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Traditional Chinese culture pursues universal harmony

ZHANG XINGUO | 2019-01-03
(Chinese Social Sciences Today)

 Traits of Traditional Chinese Culture


The Chinese civilization that has been passed down through Confucian studies is reflected in the concrete works of generations of scholars with a sense of mission. This can be seen in their exegeses of Confucian works and elaboration on the key points of debate. Tang Yijie was an exemplary scholar with this sense of mission. Tang (1927-2014) was a prominent contemporary Chinese philosopher. The book Traits of Traditional Chinese Culture well demonstrates Tang’s academic practices in passing on, further developing and engaging in innovation within Chinese philosophy and culture via ideas and means of hermeneutics. 

Generally speaking, hermeneutics refers to the particular discipline of developing new thought by explaining the tradition in Western philosophy and culture. This is the background and preconditions behind which Tang proposed the establishment of Chinese hermeneutics in order to explain and further develop traditional Chinese culture.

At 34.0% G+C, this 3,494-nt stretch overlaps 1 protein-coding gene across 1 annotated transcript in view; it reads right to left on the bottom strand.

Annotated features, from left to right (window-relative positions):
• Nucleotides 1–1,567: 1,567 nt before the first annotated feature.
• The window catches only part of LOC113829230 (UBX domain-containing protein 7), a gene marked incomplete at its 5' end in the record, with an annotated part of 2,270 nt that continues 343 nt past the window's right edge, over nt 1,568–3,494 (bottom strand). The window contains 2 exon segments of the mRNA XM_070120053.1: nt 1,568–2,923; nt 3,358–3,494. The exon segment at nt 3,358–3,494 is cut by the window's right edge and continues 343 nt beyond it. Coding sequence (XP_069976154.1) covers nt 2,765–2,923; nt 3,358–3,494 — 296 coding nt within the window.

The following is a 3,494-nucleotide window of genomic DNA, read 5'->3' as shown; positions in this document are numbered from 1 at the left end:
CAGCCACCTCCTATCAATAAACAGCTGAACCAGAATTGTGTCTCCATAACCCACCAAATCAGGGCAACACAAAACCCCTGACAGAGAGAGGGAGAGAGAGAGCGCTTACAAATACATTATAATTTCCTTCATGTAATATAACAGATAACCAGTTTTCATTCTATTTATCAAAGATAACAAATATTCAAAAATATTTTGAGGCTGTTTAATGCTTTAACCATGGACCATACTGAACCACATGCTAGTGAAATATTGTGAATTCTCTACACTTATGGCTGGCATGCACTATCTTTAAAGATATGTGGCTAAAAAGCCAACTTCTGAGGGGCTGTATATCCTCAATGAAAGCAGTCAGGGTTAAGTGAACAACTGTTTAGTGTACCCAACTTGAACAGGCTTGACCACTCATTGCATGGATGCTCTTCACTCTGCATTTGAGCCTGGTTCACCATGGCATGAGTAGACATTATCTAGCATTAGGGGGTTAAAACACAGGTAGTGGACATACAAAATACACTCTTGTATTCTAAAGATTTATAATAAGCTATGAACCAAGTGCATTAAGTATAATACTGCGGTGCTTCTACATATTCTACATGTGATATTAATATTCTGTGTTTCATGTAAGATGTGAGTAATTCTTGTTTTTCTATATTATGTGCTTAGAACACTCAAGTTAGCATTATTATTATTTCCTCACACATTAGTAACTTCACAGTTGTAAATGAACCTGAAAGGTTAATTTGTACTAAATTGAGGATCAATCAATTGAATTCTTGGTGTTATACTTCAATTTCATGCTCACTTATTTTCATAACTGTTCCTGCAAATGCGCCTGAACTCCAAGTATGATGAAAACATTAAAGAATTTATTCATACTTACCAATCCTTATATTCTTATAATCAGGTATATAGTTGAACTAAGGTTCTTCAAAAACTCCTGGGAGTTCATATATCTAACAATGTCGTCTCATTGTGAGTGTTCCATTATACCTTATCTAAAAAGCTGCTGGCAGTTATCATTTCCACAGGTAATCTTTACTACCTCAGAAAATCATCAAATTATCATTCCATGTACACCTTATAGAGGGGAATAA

If we summarize Tang’s explanation of the traits of traditional Chinese culture, its connotation would be “the pursuit for universal harmony.” The establishment of Chinese hermeneutics includes Tang’s methodological achievement in explaining the traits of traditional Chinese culture.

This new edited book contains four parts. The first one explores the modern value of traditional Chinese culture from a global perspective. The second elaborates on the issues of truth, kindness and beauty in traditional Chinese culture through the explanation of ideas including “the harmony between the nature and humanity,” “the unity of knowing and doing” and “the feeling-and-scene-oneness.” The third part explains the theoretical system of traditional Chinese philosophy by elaborating on the possible contributions which Chinese culture may have on human society in the 21st century. The last part is to demonstrate the contemporary value of traditional Chinese culture by explaining the values of filial piety as familial ethics. All these parts show the methodological values of Tang’s proposal of establishing Chinese hermeneutics. As a matter of fact, such academic goals as “contemporary meaning,” “contemporary values” and “theoretical system” can only be achieved by rigid hermeneutic works.

In terms of cultivating himself and conducting research, Tang, for all his life, upheld the principle of “Confront difficulty in work and a decent person won’t shirk from his responsibility.” Faced with the dreadfully difficult problem of explaining traditional Chinese classics, rather than simply resorting to some philological efforts, Tang proposed establishing a systemic modern discipline to address this problem. It is closely related to his long-standing academic pursuit of combining Chinese and Western thought as well as ancient and contemporary thought.


​(edited by CHEN ALONG)